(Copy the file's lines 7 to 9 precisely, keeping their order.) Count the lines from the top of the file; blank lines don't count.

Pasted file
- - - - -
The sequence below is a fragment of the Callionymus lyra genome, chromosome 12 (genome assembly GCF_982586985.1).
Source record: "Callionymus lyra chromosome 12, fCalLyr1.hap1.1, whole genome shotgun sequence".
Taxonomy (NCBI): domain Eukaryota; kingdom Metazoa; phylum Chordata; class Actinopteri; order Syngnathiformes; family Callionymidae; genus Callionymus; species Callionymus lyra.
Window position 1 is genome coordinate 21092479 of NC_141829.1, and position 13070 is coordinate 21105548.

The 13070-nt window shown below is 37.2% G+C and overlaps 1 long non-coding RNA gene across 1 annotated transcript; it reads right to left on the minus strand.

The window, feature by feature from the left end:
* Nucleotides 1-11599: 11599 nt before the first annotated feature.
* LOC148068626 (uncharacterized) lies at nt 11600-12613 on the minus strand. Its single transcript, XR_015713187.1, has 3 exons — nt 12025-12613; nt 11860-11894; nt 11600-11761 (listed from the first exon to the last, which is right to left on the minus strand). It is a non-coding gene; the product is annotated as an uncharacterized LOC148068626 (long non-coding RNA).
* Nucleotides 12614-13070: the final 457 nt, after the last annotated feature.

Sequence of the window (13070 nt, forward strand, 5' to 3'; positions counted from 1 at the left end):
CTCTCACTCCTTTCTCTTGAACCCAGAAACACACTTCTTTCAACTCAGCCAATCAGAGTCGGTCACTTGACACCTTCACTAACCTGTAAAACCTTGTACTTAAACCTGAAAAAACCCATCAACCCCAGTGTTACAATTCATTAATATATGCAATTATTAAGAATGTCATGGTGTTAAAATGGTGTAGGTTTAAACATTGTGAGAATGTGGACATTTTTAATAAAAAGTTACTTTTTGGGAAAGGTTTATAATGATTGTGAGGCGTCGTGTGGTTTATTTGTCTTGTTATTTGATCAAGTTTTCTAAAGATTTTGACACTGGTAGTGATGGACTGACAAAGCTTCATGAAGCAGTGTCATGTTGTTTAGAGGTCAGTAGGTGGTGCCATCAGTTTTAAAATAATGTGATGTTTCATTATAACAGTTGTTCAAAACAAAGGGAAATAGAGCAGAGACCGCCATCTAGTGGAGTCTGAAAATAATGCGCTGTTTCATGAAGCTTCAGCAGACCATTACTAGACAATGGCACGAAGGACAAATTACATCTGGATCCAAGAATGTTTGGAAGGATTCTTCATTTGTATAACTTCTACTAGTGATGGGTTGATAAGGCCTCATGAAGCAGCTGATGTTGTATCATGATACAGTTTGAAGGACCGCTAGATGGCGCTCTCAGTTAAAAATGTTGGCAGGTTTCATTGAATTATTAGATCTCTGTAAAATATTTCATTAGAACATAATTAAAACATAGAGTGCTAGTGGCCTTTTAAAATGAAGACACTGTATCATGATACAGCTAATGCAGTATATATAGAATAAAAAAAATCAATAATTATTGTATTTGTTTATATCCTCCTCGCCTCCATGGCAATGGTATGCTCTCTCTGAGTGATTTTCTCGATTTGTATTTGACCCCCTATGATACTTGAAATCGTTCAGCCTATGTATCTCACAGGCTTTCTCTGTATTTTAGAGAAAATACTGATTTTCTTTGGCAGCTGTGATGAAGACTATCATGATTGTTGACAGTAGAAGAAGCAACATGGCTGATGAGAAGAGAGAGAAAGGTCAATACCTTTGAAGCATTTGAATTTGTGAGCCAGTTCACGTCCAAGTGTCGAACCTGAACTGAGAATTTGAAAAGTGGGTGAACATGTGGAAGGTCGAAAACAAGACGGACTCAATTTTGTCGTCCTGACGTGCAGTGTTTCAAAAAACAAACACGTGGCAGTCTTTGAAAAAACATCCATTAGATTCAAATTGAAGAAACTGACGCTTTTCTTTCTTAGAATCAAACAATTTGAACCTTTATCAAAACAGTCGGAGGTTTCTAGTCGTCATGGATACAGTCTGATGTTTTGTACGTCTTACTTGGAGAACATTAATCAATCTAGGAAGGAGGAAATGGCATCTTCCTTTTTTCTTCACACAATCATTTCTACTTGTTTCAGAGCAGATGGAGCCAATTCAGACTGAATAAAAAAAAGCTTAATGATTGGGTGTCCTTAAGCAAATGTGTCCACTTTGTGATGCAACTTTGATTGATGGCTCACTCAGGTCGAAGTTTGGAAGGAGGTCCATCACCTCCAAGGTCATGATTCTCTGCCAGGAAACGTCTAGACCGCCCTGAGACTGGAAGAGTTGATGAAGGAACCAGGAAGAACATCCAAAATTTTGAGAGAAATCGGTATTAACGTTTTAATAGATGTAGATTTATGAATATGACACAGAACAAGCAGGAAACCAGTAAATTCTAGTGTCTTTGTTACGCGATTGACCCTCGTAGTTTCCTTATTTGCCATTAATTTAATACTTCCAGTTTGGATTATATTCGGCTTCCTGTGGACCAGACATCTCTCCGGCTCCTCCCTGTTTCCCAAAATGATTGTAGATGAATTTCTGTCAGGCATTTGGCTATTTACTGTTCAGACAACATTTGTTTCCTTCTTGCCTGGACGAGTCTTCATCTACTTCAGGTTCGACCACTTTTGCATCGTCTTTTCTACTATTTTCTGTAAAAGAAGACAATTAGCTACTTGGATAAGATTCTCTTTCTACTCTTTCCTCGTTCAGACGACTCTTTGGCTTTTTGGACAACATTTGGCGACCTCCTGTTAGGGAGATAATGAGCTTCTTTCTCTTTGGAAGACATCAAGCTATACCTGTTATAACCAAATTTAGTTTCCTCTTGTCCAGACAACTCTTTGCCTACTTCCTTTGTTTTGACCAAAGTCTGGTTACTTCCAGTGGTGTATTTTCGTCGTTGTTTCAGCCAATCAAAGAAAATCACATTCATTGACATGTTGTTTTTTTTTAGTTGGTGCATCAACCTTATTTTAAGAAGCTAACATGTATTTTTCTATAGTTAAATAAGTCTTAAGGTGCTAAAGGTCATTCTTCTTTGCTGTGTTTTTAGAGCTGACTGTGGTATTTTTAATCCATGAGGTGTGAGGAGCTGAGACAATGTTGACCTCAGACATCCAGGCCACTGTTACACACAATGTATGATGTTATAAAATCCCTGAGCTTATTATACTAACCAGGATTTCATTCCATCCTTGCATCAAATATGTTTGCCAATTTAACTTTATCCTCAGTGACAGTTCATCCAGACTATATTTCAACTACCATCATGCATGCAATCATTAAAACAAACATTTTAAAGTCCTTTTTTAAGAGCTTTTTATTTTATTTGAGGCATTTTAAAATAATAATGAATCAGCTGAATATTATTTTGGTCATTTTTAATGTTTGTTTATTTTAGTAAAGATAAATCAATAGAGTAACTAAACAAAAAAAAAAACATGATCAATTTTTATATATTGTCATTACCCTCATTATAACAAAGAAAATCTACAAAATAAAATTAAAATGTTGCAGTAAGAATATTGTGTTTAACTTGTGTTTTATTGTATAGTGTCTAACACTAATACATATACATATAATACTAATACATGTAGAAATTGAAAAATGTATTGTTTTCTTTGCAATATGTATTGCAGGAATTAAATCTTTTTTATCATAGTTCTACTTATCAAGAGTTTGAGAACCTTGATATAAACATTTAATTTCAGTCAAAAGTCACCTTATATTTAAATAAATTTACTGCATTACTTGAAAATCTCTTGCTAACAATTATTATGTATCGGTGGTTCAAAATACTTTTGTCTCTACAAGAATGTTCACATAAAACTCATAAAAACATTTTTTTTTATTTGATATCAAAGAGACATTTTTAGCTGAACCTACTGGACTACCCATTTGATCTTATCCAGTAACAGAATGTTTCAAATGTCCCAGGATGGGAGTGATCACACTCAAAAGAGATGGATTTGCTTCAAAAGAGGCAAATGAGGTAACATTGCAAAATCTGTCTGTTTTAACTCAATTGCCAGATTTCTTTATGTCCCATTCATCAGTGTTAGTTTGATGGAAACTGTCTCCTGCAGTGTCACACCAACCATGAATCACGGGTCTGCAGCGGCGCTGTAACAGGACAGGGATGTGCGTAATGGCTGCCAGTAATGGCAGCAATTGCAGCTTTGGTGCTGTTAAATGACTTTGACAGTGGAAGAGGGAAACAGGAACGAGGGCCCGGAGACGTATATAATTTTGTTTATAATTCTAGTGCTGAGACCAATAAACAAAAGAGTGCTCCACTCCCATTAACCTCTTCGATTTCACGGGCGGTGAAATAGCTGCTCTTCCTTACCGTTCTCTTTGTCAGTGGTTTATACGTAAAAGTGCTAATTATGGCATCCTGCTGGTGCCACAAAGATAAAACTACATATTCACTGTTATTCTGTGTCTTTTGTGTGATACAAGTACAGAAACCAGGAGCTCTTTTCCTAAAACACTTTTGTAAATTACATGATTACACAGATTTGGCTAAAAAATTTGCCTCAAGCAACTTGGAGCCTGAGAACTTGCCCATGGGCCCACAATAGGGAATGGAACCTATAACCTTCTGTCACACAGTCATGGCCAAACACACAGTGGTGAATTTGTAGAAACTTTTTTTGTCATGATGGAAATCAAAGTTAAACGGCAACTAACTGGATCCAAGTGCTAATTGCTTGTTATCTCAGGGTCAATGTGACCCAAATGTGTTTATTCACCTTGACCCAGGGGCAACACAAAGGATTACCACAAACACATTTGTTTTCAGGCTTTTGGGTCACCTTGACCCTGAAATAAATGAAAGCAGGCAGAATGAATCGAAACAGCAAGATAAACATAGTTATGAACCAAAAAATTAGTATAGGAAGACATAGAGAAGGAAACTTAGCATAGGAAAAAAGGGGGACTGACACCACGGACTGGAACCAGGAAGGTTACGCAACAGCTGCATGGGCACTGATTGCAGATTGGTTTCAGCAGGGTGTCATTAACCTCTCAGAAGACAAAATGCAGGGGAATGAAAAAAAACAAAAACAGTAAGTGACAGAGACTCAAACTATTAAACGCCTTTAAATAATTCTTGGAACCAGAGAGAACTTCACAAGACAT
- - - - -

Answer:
* Nucleotides 1-11599: 11599 nt before the first annotated feature.
* LOC148068626 (uncharacterized) lies at nt 11600-12613 on the minus strand. Its single transcript, XR_015713187.1, has 3 exons — nt 12025-12613; nt 11860-11894; nt 11600-11761 (listed from the first exon to the last, which is right to left on the minus strand). It is a non-coding gene; the product is annotated as an uncharacterized LOC148068626 (long non-coding RNA).
* Nucleotides 12614-13070: the final 457 nt, after the last annotated feature.